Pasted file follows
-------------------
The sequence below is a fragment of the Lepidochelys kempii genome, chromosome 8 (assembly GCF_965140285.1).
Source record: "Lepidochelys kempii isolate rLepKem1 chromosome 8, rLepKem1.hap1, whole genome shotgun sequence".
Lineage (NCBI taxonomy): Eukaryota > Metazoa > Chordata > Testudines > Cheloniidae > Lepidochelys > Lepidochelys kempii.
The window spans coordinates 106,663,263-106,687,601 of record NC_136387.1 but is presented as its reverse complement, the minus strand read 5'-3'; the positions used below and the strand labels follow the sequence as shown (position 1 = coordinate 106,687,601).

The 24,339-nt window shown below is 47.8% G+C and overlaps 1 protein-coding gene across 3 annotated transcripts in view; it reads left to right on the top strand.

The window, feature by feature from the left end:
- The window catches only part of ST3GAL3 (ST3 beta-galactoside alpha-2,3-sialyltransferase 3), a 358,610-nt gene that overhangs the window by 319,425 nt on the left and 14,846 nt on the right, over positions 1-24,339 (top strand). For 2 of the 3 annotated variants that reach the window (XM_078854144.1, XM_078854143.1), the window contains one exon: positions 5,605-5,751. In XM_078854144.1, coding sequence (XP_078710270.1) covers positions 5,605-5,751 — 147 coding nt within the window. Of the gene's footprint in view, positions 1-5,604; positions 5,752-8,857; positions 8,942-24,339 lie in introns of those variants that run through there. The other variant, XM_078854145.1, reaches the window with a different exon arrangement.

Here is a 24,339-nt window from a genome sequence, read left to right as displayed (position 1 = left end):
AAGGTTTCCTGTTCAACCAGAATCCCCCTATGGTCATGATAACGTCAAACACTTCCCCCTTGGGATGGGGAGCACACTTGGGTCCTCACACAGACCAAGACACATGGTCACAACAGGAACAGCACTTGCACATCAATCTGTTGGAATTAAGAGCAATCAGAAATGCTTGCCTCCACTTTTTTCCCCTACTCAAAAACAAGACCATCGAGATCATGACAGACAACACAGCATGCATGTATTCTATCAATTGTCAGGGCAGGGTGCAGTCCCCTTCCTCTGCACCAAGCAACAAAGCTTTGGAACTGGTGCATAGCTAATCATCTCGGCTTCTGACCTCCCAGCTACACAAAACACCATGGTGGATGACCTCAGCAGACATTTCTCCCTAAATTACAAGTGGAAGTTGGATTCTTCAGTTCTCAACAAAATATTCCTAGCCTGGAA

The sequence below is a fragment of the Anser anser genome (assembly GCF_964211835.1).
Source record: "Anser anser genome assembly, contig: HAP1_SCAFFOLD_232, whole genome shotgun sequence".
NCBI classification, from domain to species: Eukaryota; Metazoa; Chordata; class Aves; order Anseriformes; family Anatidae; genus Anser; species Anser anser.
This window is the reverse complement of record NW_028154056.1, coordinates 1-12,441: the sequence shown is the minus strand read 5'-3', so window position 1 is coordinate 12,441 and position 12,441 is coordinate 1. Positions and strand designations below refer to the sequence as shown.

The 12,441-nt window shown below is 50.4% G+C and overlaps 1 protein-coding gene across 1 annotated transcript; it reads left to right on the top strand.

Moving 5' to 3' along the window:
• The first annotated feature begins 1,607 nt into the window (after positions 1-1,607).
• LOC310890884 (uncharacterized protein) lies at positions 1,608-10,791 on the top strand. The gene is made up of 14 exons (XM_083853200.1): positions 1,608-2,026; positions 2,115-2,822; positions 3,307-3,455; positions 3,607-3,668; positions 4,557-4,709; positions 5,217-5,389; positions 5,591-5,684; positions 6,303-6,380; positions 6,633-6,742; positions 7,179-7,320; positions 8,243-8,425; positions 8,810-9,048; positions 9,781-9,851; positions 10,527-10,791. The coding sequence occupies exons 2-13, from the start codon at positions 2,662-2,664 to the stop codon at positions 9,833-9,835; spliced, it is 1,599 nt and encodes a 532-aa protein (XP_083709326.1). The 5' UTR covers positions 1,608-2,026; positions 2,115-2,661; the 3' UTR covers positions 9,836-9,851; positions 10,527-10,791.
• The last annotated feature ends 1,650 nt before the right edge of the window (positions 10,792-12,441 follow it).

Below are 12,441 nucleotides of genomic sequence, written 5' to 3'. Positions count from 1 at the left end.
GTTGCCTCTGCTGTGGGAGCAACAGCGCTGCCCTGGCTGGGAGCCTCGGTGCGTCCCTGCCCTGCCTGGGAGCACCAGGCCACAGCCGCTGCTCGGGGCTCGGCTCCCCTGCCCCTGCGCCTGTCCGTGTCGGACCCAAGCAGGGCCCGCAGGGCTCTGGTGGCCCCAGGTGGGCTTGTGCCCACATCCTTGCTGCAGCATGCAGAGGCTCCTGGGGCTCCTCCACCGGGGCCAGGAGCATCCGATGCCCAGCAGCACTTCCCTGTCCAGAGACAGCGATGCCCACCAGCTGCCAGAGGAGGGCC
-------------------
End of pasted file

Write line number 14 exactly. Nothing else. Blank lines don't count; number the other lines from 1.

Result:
The 12,441-nt window shown below is 50.4% G+C and overlaps 1 protein-coding gene across 1 annotated transcript; it reads left to right on the top strand.